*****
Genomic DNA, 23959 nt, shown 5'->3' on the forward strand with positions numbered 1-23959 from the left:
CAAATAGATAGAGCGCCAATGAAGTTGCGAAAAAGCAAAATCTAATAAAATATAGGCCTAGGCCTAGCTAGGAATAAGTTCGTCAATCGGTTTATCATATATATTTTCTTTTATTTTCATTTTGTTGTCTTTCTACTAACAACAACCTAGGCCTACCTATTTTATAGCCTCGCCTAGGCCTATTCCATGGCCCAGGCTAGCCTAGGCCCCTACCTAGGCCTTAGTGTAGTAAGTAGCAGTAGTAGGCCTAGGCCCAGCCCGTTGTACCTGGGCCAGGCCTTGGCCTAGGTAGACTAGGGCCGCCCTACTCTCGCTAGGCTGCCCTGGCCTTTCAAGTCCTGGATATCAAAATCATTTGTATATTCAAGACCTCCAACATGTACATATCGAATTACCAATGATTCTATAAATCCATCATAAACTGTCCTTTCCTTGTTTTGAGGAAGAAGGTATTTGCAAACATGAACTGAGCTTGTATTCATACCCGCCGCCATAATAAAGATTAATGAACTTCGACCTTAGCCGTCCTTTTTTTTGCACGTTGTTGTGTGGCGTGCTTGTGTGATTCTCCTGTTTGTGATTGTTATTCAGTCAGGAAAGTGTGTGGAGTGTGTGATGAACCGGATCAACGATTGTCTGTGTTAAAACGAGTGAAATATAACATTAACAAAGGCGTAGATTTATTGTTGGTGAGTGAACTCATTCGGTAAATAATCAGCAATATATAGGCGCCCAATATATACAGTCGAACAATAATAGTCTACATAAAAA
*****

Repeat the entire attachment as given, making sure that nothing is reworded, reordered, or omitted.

Genomic DNA, 23959 nt, shown 5'->3' on the forward strand with positions numbered 1-23959 from the left:
CAAATAGATAGAGCGCCAATGAAGTTGCGAAAAAGCAAAATCTAATAAAATATAGGCCTAGGCCTAGCTAGGAATAAGTTCGTCAATCGGTTTATCATATATATTTTCTTTTATTTTCATTTTGTTGTCTTTCTACTAACAACAACCTAGGCCTACCTATTTTATAGCCTCGCCTAGGCCTATTCCATGGCCCAGGCTAGCCTAGGCCCCTACCTAGGCCTTAGTGTAGTAAGTAGCAGTAGTAGGCCTAGGCCCAGCCCGTTGTACCTGGGCCAGGCCTTGGCCTAGGTAGACTAGGGCCGCCCTACTCTCGCTAGGCTGCCCTGGCCTTTCAAGTCCTGGATATCAAAATCATTTGTATATTCAAGACCTCCAACATGTACATATCGAATTACCAATGATTCTATAAATCCATCATAAACTGTCCTTTCCTTGTTTTGAGGAAGAAGGTATTTGCAAACATGAACTGAGCTTGTATTCATACCCGCCGCCATAATAAAGATTAATGAACTTCGACCTTAGCCGTCCTTTTTTTTGCACGTTGTTGTGTGGCGTGCTTGTGTGATTCTCCTGTTTGTGATTGTTATTCAGTCAGGAAAGTGTGTGGAGTGTGTGATGAACCGGATCAACGATTGTCTGTGTTAAAACGAGTGAAATATAACATTAACAAAGGCGTAGATTTATTGTTGGTGAGTGAACTCATTCGGTAAATAATCAGCAATATATAGGCGCCCAATATATACAGTCGAACAATAATAGTCTACATAAAAA